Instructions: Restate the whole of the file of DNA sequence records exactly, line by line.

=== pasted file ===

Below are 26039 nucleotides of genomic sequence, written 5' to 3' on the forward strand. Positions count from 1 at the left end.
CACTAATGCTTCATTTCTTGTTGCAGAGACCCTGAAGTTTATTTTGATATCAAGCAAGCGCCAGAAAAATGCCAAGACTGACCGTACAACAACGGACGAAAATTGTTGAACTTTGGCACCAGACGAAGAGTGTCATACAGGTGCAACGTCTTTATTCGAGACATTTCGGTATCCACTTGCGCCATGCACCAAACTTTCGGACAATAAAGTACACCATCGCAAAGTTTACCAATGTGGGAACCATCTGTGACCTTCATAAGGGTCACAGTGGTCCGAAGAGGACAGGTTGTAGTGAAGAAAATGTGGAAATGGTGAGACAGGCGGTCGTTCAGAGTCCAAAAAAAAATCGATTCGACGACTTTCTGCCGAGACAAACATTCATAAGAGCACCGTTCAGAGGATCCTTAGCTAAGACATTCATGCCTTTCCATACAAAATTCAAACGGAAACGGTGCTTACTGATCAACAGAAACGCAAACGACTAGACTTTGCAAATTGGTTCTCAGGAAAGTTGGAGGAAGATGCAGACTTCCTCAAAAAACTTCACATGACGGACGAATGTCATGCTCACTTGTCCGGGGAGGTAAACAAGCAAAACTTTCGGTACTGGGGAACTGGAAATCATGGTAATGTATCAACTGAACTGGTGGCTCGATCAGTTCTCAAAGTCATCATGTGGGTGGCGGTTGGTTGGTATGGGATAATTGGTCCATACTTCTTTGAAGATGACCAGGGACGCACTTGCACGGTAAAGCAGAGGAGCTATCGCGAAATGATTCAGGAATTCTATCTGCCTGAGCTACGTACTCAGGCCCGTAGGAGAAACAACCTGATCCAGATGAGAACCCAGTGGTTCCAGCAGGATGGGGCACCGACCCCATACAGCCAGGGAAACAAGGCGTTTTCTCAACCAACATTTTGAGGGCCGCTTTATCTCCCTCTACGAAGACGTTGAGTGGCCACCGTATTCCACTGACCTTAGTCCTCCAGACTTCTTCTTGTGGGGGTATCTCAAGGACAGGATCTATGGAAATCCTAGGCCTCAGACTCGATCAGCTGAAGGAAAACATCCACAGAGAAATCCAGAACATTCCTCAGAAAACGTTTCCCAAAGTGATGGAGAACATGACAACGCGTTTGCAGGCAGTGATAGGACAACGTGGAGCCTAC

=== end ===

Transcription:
Below are 26039 nucleotides of genomic sequence, written 5' to 3' on the forward strand. Positions count from 1 at the left end.
CACTAATGCTTCATTTCTTGTTGCAGAGACCCTGAAGTTTATTTTGATATCAAGCAAGCGCCAGAAAAATGCCAAGACTGACCGTACAACAACGGACGAAAATTGTTGAACTTTGGCACCAGACGAAGAGTGTCATACAGGTGCAACGTCTTTATTCGAGACATTTCGGTATCCACTTGCGCCATGCACCAAACTTTCGGACAATAAAGTACACCATCGCAAAGTTTACCAATGTGGGAACCATCTGTGACCTTCATAAGGGTCACAGTGGTCCGAAGAGGACAGGTTGTAGTGAAGAAAATGTGGAAATGGTGAGACAGGCGGTCGTTCAGAGTCCAAAAAAAAATCGATTCGACGACTTTCTGCCGAGACAAACATTCATAAGAGCACCGTTCAGAGGATCCTTAGCTAAGACATTCATGCCTTTCCATACAAAATTCAAACGGAAACGGTGCTTACTGATCAACAGAAACGCAAACGACTAGACTTTGCAAATTGGTTCTCAGGAAAGTTGGAGGAAGATGCAGACTTCCTCAAAAAACTTCACATGACGGACGAATGTCATGCTCACTTGTCCGGGGAGGTAAACAAGCAAAACTTTCGGTACTGGGGAACTGGAAATCATGGTAATGTATCAACTGAACTGGTGGCTCGATCAGTTCTCAAAGTCATCATGTGGGTGGCGGTTGGTTGGTATGGGATAATTGGTCCATACTTCTTTGAAGATGACCAGGGACGCACTTGCACGGTAAAGCAGAGGAGCTATCGCGAAATGATTCAGGAATTCTATCTGCCTGAGCTACGTACTCAGGCCCGTAGGAGAAACAACCTGATCCAGATGAGAACCCAGTGGTTCCAGCAGGATGGGGCACCGACCCCATACAGCCAGGGAAACAAGGCGTTTTCTCAACCAACATTTTGAGGGCCGCTTTATCTCCCTCTACGAAGACGTTGAGTGGCCACCGTATTCCACTGACCTTAGTCCTCCAGACTTCTTCTTGTGGGGGTATCTCAAGGACAGGATCTATGGAAATCCTAGGCCTCAGACTCGATCAGCTGAAGGAAAACATCCACAGAGAAATCCAGAACATTCCTCAGAAAACGTTTCCCAAAGTGATGGAGAACATGACAACGCGTTTGCAGGCAGTGATAGGACAACGTGGAGCCTAC